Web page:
lpacker at nyc.pipeline.com
Sun Jan 7 09:27:09 EST 1996
Your grandmother will feel more comfortable and less distressed the more in
control of her life she can remain, and it is good that you are thinking
along these lines. Sometimes, little things can be done to replace
(supplement) failing memory: using a big wall calendar where people write
things down for her, or make sure that she writes them down. Having memo
pads all over so that she can write down notes, helping her organize her
clothes so that she picks out things that are appropriate (some older
people in that situation find it helpful to put color stickers on clothes
hangers to help them coordinate). If she goes out on her own, make sure
she has her name and address in her wallet with a family member's phone
You might also want to take a long hard look at her living space to see if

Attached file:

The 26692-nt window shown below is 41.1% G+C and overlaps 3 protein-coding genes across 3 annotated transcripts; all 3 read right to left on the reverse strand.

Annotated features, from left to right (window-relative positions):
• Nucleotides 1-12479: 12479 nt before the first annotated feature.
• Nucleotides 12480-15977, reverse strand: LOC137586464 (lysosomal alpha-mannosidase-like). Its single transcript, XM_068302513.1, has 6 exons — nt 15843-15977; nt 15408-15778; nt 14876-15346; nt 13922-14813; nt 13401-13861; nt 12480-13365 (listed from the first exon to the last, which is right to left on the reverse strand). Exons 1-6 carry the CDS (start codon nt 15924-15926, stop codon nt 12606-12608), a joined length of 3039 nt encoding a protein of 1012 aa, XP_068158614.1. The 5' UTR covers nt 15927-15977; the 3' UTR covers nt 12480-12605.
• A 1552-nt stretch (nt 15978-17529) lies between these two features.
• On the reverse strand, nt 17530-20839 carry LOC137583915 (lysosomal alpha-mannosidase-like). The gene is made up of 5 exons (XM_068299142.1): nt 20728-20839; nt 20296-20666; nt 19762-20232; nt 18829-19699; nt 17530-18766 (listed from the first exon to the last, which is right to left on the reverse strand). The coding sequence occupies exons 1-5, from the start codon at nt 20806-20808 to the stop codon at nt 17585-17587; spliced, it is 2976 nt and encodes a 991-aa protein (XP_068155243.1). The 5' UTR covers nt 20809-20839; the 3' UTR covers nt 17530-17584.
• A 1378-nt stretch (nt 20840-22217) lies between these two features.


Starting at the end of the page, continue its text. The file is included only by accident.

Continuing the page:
there are any safety issues that need to be addressed. If there are steps
that are not perceptually detectable easily, you might want to put a dark
or contrast strip on the edge of the step so that she is more likely to
notice it. Are there devices or stove/oven that she might forget and leave
on, thereby creating a fire hazard? Is her living space properly outfitted
with smoke detectors? If she doesn't have HEAT detectors, you might want
to think about having those installed.
Only her physician can explain to you the cause of the infarcts and whether
any medication might help reduce the risk of subsequent infarcts. If her
mood is depressed, a consultation with a geriatric psychiatrist might be
helpful. Visits with an adoring granddaughter are also helpful <smiling>.
Best of luck to you and your grandmother.
Leslie Packer, PhD
On Jan 06, 1996 06:24:45 in article <multi-infarction dementia>, 'Mary
Deaver <jangus at creighton.edu>' wrote:
>My 83 yo grandmother has been diagnosed with multi-infarction dementia.
>I am anxious to help her to retain as much of her health as possible.
>Can someone offer advise on ways to minimize the damage, the confusion,
>the forgetfulness and discomfort she feels? I would also appreciate any
>info on the disorder itself or books of value.
>Thanks in advance, Mary
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